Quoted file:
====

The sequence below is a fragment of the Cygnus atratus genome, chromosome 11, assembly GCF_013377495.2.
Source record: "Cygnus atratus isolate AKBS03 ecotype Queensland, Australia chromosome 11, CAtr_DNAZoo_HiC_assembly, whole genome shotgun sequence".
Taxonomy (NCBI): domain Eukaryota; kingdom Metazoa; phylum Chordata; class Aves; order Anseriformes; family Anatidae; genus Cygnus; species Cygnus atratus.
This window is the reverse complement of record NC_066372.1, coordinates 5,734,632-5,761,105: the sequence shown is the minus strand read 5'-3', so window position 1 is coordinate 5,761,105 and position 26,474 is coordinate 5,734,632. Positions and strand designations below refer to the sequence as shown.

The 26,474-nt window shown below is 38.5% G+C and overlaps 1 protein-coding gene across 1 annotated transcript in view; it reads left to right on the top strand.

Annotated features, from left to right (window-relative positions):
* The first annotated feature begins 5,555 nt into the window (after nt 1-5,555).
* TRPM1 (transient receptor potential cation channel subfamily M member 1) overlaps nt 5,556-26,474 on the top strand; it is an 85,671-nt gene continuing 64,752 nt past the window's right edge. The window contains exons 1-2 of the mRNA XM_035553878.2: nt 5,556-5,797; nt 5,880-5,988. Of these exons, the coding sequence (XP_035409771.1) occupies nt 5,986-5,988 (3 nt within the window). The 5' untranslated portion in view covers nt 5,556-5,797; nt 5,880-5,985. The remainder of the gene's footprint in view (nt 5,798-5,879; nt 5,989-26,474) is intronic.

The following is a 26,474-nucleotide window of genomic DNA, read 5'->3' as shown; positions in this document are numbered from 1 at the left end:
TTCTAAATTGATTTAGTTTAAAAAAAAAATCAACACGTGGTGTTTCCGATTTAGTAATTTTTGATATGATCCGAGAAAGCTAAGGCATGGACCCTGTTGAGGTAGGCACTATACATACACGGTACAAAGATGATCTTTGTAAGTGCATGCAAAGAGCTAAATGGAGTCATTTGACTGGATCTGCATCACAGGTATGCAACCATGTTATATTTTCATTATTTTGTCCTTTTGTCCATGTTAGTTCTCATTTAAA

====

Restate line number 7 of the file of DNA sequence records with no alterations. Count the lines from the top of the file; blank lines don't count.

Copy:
* The first annotated feature begins 5,555 nt into the window (after nt 1-5,555).